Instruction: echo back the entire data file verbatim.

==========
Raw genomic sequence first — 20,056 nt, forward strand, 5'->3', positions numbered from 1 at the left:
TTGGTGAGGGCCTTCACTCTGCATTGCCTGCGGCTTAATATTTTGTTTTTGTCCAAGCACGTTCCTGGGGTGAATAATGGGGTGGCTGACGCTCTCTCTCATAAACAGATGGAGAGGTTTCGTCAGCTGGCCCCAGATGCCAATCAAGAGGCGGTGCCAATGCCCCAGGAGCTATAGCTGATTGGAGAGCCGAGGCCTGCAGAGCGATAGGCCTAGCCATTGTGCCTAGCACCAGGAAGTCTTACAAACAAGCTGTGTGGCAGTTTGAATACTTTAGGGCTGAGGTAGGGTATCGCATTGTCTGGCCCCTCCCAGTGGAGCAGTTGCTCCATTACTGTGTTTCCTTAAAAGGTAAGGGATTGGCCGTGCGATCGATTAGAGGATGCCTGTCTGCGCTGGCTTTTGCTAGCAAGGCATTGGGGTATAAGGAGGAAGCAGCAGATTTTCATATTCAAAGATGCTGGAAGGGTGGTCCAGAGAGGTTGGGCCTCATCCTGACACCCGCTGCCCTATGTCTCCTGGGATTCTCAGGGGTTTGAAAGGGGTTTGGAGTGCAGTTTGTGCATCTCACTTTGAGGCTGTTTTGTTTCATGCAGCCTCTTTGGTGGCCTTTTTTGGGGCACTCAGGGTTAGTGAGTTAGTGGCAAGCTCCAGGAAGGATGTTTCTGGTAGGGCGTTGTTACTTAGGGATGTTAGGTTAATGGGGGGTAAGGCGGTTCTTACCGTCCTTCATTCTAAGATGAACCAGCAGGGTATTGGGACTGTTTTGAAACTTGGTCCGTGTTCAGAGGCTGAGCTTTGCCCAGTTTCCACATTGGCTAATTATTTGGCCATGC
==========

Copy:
Raw genomic sequence first — 20,056 nt, forward strand, 5'->3', positions numbered from 1 at the left:
TTGGTGAGGGCCTTCACTCTGCATTGCCTGCGGCTTAATATTTTGTTTTTGTCCAAGCACGTTCCTGGGGTGAATAATGGGGTGGCTGACGCTCTCTCTCATAAACAGATGGAGAGGTTTCGTCAGCTGGCCCCAGATGCCAATCAAGAGGCGGTGCCAATGCCCCAGGAGCTATAGCTGATTGGAGAGCCGAGGCCTGCAGAGCGATAGGCCTAGCCATTGTGCCTAGCACCAGGAAGTCTTACAAACAAGCTGTGTGGCAGTTTGAATACTTTAGGGCTGAGGTAGGGTATCGCATTGTCTGGCCCCTCCCAGTGGAGCAGTTGCTCCATTACTGTGTTTCCTTAAAAGGTAAGGGATTGGCCGTGCGATCGATTAGAGGATGCCTGTCTGCGCTGGCTTTTGCTAGCAAGGCATTGGGGTATAAGGAGGAAGCAGCAGATTTTCATATTCAAAGATGCTGGAAGGGTGGTCCAGAGAGGTTGGGCCTCATCCTGACACCCGCTGCCCTATGTCTCCTGGGATTCTCAGGGGTTTGAAAGGGGTTTGGAGTGCAGTTTGTGCATCTCACTTTGAGGCTGTTTTGTTTCATGCAGCCTCTTTGGTGGCCTTTTTTGGGGCACTCAGGGTTAGTGAGTTAGTGGCAAGCTCCAGGAAGGATGTTTCTGGTAGGGCGTTGTTACTTAGGGATGTTAGGTTAATGGGGGGTAAGGCGGTTCTTACCGTCCTTCATTCTAAGATGAACCAGCAGGGTATTGGGACTGTTTTGAAACTTGGTCCGTGTTCAGAGGCTGAGCTTTGCCCAGTTTCCACATTGGCTAATTATTTGGCCATGC